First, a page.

A “Nasty” Proposition
Post-election brand to bring more women to table
Eleanor Roosevelt’s quest for human rights. Aretha Franklin’s voice demanding R-E-S-P-E-C-T. Marie Curie’s breakthroughs in science. Hillary Clinton’s historic run for president. These successful, intelligent and “nasty” women are inspiring a group of wine industry members to bring more of them to the table … as leaders.
Founded on Election Day 2016 by Meg Murray, Nasty Woman Wines offers high quality with an unapologetic message of celebrating women and energizing a movement to aid them in achieving leadership positions in government and beyond.
Like many around the world, she was stunned by the ultimate outcome of the election, but the biggest surprise was from Murray’s five-year-old daughter in the form of a question: “How old do I have to be when I run for president?”
In that moment, Murray’s disappointment became resolve. She decided it was “time to get nasty,” as did many of her friends and colleagues, whom, after Murray posted her idea on Facebook, embraced the idea, even offering to help any way they could — including Andrea LaRue of Nectar Graphics who designed the brand identity.
Within her own Willamette Valley wine community, Nasty Woman Wines was already going viral.
“It struck a nerve,” she explained. “We live in a country where women comprise 51 percent of the population but only hold 20 percent of seats in the Senate, and even less than that in corporate leadership positions throughout the world. People are ready to fight for this cause — both men and women.”
Those supporting Murray’s mission can participate in an upcoming Indiegogo crowdfunding campaign ready in the next couple months. In the meantime, those interested can buy the wines, which include aptly named Pantsuit Pinot Noir and Pave the Way Chardonnay. Future releases will feature Progress Pink Rosé, Represent Red and Boss Lady Bubbles — Murray is currently seeking distribution around the U.S. and internationally.
How will this wine achieve its mission? The brand will donate 20 percent of net profits to appropriate organizations, including The Women in Public Service Project, a nonpartisan program of the Global Women’s Leadership Initiative at the Wilson Center (Woodrow Wilson International Center for Scholars) located in Washington, D.C. The group is dedicated to “accelerating global progress toward women’s equal participation in policy and political leadership.”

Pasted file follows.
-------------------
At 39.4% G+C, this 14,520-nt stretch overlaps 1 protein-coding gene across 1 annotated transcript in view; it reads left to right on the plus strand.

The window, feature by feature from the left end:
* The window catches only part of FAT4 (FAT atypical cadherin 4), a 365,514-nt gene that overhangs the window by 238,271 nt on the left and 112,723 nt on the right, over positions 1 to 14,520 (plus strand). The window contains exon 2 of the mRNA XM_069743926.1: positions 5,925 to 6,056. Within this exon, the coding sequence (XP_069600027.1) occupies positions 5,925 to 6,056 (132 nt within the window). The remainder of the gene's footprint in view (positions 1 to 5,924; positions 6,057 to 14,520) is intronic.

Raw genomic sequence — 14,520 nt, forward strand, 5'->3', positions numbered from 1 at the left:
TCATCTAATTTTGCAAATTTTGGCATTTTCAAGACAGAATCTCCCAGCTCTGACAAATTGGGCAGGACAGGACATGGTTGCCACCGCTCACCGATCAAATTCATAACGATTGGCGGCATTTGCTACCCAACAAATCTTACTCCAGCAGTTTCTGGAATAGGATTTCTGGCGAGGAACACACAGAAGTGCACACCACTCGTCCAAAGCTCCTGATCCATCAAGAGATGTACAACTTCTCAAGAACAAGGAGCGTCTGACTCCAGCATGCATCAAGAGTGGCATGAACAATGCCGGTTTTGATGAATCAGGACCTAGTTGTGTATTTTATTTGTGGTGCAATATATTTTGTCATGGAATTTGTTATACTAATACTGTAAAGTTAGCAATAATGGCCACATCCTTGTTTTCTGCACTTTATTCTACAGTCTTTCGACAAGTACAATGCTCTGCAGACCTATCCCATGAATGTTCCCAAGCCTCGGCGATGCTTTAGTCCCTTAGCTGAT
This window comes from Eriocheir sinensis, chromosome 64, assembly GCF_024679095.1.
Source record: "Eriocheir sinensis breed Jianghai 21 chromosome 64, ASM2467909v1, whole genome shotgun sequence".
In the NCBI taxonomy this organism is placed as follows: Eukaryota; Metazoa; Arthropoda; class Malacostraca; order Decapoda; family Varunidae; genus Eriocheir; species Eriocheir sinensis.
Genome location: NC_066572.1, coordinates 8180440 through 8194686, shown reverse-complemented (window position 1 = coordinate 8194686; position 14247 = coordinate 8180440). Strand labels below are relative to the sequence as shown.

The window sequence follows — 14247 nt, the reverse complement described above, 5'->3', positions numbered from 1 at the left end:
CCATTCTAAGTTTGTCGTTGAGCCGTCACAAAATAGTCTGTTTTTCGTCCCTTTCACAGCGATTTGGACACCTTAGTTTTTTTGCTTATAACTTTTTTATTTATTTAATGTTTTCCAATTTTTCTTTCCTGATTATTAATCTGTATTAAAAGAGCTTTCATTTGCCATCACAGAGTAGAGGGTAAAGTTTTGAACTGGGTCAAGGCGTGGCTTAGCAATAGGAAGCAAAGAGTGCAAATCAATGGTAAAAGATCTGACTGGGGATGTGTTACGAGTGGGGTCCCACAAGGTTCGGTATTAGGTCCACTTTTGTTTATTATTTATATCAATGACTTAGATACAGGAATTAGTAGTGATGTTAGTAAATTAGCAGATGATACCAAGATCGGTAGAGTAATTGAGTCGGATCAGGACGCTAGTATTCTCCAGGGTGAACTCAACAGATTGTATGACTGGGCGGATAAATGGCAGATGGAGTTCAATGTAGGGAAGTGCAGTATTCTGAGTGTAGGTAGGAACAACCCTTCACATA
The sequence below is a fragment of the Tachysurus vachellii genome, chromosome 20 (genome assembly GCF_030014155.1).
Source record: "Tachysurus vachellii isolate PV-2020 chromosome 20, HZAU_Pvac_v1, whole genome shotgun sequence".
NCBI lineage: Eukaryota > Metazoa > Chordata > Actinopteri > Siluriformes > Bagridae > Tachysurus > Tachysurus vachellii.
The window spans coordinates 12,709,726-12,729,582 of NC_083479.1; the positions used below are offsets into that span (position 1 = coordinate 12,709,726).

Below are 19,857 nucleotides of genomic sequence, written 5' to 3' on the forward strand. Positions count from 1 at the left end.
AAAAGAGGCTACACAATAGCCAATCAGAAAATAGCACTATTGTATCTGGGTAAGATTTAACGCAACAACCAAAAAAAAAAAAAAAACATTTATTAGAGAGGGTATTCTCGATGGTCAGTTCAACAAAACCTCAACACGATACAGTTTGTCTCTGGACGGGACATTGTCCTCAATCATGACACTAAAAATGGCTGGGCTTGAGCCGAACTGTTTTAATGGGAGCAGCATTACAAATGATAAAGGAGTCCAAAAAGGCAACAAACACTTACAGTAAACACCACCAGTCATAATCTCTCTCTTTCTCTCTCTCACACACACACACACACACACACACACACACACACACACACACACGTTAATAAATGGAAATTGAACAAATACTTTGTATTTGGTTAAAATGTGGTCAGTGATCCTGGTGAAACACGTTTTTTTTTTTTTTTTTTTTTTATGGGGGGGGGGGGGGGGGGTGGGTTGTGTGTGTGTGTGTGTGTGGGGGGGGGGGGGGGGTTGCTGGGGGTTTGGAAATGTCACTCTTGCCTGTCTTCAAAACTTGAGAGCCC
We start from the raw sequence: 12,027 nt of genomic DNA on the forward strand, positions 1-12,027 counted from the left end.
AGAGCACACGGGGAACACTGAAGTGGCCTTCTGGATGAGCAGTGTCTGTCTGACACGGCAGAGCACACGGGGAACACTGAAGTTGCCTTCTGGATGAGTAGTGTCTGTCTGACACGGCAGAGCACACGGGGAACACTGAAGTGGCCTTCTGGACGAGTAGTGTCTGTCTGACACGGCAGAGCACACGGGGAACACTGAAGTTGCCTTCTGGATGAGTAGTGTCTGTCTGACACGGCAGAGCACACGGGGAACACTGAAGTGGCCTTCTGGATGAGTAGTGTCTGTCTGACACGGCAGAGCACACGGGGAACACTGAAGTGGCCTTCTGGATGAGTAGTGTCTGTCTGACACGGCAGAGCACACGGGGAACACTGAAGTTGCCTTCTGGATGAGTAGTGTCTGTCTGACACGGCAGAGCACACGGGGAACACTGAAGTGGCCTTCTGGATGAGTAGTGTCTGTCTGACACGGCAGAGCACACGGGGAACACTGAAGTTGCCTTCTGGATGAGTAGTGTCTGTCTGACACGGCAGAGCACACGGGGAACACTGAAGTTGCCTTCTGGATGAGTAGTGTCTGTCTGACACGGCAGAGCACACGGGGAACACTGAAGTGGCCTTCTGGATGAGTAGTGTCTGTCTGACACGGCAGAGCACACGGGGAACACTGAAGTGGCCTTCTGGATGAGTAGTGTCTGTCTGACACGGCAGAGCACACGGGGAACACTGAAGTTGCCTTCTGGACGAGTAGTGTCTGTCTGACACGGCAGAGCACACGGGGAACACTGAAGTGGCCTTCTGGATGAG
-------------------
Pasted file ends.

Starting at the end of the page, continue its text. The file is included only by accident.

“They’re doing amazing things in their pursuit to reach 50 percent female representation in all elected and appointed policy and leadership positions by 2050,” Murray explained. “We’d like to help accelerate that.”
As for what defines a “nasty woman,” Murray references a description given by Dr. Caroline Heldman, associate professor of politics at Occidental College in L.A., who specializes in the American presidency and systems of power:
“A ‘nasty woman’ is a woman who refuses to be silent in the face of injustice. She speaks out against racism, sexism, homophobia, transphobia and the mistreatment of people with disabilities. She demands an equal seat in the halls of political and corporate power, and she will not be dismissed, shushed or ‘mansplained.’ She knows the value of her voice and actions, and she demands justice in a profoundly unjust world. The ‘nasty woman’ is loud and proud.”
For more about Nasty Woman Wines, visit www.nastywomanwines.com and look for updates about new releases, wine club offerings and fundraising campaigns on Facebook, Instagram and Twitter.